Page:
During a busy week for talkRA, Subex slipped out their dreadful annual results. The full and detailed analysis will have to wait until next week, but the chief conclusion does not require much analysis. The headline news is that Subex generated a pathetic USD61mn of sales in FY13, down 31% on FY12. To put this into further context, Subex was generating USD120mn in annual revenues at their peak, and I still thought they should be orbiting in roughly in the USD90mn-USD100mn band as recently as a year ago. Given that rivals WeDo announced annual sales were USD71mn, up 20% year-on-year, the natural inference is that Subex’s problems are internal rather than external. The stock market seems to agree. Whatever good news rumours perked up the share price on Monday 20th May, those buyers of Subex’s shares found they had wasted their money, with the share price soon tumbling by nearly a quarter to new all-time lows.
The response of Subex’s management to this terrible news inspires less confidence than a man trying to put a sticky plaster over the hole in the Titanic’s hull. Subex CEO Surjeet Singh said:
We have successfully maintained our market leadership in Revenue Assurance and Fraud Management accordingly to leading analyst firm Gartner for the third year in a row.
That sounds like boasting how high you are, having jumped off the deck of the Titanic, plunging toward the deep and icy cold water below, blissfully unaware of the grand piano which is also falling towards the sea, just a few feet above your head. Also, it involves taking comfort from a Gartner report. This would be like paying Gartner to write a report saying I am sexier than David Beckham, George Clooney and Robert Pattinson combined, just so I can include a copy of the report inside a Valentine’s card. It may be promotional, but like Subex’s rusty old product suite, nobody is going to buy it.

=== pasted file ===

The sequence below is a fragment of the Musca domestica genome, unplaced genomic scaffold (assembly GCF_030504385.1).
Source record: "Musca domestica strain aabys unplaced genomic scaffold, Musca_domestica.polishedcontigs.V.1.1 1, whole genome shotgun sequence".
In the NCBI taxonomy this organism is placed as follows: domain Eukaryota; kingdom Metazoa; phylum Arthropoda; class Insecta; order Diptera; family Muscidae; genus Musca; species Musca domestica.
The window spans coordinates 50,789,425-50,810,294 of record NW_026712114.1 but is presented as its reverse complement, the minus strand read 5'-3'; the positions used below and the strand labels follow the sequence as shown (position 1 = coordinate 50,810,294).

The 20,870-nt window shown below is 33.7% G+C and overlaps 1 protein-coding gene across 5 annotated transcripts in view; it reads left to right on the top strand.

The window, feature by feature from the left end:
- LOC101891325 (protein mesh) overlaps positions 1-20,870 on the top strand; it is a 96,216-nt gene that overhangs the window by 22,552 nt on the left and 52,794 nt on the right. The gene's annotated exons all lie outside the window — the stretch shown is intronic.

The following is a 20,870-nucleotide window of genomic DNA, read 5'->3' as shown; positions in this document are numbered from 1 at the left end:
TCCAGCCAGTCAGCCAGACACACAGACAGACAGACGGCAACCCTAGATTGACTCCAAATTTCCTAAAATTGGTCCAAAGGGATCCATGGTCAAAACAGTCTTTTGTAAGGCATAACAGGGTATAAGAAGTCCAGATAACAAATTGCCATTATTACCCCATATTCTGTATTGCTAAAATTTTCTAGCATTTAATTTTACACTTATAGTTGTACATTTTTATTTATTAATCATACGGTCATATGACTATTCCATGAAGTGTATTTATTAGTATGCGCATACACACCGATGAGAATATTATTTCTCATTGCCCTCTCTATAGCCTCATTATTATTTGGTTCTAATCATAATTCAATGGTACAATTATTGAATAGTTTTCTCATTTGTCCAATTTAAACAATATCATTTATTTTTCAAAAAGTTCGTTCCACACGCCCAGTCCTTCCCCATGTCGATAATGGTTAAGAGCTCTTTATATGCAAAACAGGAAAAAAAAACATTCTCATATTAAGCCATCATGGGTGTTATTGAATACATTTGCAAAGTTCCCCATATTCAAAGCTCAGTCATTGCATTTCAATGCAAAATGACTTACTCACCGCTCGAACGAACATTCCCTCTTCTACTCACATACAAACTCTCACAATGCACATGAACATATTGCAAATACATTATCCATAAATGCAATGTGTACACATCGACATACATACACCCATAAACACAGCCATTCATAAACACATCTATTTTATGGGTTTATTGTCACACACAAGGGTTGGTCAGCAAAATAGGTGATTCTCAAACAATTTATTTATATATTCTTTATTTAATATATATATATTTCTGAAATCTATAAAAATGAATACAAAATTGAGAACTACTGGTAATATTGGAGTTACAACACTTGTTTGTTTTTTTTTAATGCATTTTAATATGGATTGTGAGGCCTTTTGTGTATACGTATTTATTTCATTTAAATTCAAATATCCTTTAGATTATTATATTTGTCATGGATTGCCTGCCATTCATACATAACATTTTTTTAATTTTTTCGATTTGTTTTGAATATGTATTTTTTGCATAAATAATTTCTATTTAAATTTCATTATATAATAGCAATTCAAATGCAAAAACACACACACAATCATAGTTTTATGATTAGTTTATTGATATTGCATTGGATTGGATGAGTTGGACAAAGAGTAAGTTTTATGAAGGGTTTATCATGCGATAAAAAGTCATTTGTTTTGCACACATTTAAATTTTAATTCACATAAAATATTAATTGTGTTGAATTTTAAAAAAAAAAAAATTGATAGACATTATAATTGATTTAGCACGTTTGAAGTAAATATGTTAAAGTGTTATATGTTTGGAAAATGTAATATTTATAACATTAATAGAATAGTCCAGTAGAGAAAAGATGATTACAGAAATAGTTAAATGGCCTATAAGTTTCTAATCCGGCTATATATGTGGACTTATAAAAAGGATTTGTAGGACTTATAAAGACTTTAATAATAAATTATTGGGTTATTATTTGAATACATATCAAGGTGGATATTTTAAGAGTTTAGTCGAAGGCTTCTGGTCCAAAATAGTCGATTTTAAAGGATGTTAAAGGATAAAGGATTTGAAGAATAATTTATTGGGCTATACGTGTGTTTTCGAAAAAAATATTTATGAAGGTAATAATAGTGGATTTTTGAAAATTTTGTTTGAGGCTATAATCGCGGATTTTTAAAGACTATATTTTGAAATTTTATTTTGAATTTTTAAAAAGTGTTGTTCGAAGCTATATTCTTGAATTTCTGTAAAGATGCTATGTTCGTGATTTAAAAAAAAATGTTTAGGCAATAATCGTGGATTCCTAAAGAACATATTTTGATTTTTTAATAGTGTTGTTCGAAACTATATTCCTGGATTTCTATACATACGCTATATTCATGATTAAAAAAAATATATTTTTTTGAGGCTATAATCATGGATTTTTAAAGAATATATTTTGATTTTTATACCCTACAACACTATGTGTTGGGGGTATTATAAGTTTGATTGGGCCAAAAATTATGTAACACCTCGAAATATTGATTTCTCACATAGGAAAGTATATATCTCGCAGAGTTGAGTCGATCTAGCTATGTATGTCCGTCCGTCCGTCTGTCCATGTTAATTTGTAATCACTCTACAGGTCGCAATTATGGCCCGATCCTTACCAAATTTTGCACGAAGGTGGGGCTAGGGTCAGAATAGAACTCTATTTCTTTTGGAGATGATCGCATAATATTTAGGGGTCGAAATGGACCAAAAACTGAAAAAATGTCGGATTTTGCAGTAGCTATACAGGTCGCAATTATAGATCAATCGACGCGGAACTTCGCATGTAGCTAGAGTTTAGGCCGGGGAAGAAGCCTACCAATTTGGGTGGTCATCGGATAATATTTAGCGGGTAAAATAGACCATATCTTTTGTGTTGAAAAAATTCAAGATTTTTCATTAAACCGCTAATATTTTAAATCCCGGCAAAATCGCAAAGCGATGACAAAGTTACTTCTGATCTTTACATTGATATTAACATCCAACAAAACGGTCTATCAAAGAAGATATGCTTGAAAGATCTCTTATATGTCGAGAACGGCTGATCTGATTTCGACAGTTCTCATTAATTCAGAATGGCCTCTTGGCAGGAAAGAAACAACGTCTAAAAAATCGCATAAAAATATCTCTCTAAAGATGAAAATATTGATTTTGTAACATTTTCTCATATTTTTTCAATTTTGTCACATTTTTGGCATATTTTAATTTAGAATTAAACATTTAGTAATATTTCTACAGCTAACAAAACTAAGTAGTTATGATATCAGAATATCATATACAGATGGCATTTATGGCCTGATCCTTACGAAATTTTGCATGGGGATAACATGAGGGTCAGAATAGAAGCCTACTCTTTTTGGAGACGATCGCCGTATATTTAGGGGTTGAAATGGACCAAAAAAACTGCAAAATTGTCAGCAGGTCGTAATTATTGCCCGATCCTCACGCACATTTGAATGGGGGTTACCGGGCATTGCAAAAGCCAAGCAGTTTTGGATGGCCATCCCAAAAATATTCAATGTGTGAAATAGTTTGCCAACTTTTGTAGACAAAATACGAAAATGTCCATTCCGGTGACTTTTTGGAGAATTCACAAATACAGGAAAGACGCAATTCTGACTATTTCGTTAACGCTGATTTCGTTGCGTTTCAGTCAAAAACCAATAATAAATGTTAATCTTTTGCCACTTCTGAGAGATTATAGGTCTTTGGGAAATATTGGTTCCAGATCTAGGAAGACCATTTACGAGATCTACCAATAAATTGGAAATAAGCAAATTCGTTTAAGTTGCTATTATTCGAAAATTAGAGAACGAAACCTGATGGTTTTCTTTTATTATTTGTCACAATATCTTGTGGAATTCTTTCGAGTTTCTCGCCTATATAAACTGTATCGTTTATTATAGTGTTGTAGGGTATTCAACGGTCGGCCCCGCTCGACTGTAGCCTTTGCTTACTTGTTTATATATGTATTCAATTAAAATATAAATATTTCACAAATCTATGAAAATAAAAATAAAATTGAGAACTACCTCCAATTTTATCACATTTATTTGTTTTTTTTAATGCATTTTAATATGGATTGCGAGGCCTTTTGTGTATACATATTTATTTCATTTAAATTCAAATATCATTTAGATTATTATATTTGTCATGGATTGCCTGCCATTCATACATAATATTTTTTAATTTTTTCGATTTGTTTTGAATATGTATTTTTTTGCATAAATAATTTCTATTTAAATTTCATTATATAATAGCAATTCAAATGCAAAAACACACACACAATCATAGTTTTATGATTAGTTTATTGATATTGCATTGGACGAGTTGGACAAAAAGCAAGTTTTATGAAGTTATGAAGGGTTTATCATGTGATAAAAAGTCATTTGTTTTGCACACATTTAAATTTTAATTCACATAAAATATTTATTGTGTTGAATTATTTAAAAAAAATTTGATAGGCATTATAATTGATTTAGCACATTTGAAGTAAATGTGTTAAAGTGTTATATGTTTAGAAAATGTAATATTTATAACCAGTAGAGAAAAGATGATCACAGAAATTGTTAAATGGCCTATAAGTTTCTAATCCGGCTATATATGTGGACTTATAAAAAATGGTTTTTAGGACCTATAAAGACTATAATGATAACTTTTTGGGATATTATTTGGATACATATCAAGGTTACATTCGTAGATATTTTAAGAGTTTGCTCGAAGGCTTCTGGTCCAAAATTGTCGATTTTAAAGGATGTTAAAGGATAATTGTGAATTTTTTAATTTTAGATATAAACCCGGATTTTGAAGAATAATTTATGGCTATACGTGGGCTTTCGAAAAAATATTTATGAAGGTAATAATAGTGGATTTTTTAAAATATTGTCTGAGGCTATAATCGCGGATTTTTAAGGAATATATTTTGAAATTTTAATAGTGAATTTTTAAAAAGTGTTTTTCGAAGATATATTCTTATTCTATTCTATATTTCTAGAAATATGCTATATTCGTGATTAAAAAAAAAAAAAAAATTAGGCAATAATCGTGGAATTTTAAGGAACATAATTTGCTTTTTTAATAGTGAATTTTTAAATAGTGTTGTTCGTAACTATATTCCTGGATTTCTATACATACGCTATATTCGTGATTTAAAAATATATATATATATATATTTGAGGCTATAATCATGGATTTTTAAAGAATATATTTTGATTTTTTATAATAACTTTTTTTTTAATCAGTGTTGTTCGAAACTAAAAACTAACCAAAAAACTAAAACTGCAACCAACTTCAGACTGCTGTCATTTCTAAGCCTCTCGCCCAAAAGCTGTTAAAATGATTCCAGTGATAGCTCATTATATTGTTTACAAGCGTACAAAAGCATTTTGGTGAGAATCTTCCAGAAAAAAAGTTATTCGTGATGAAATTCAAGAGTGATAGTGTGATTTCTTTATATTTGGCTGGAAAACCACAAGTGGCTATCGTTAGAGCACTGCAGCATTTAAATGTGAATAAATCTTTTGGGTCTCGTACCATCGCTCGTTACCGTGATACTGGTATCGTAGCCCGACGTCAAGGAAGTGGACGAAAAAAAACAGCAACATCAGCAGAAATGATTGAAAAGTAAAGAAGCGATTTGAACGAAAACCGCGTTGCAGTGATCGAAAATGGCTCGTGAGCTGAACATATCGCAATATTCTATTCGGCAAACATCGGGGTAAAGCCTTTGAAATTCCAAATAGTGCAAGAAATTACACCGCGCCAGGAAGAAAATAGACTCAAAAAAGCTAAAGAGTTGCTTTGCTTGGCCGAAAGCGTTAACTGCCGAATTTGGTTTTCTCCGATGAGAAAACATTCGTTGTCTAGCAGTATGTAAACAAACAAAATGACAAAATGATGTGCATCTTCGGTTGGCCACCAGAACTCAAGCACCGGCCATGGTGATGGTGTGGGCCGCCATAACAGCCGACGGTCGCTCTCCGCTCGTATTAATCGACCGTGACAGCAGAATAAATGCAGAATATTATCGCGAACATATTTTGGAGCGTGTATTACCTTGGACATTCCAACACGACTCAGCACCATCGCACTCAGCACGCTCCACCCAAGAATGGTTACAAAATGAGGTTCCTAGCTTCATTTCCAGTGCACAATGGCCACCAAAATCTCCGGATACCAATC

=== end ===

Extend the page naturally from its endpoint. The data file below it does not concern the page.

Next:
Not satisfied with mentioning Gartner as cover for their awful results, Subex issued a second press release a few days later, reiterating the nonsense that they were market leaders. In that release, Vinod Kumar, COO, said:
We are extremely pleased with this validation of our leadership position in the Revenue Assurance and Fraud Management space for the third year in a row. Our perseverance and commitment, to enable telecom service providers build competitive advantage in this volatile marketplace, has firmly helped us consolidate our leadership position. We aim to continue to grow faster, strengthen our key solutions with our Managed Services offering and expand our global footprint…
Whoever does Subex’s PR needs to be fired for such counter-productive twaddle. For a start, WeDo’s USD71mn is more than Subex’s USD61mn, even before anyone argues that Subex’s contract with BT generates a lot of revenue which should not be classified as either revenue assurance or fraud management. Second, the company had a bad year and the figures went into a sharp reverse. Management palaver about perseverance (persevering with a failing business model?), consolidating a leadership position (a 31% fall in sales is not consolidation), and growing faster (what growth does he think he is talking about?), only makes Subex’s management team sound like a bunch of nincompoops who are divorced from reality. Even the supposed volatility of the marketplace could hardly explain why Subex’s sales are the lowest they have been since the acquisition of Azure in 2006.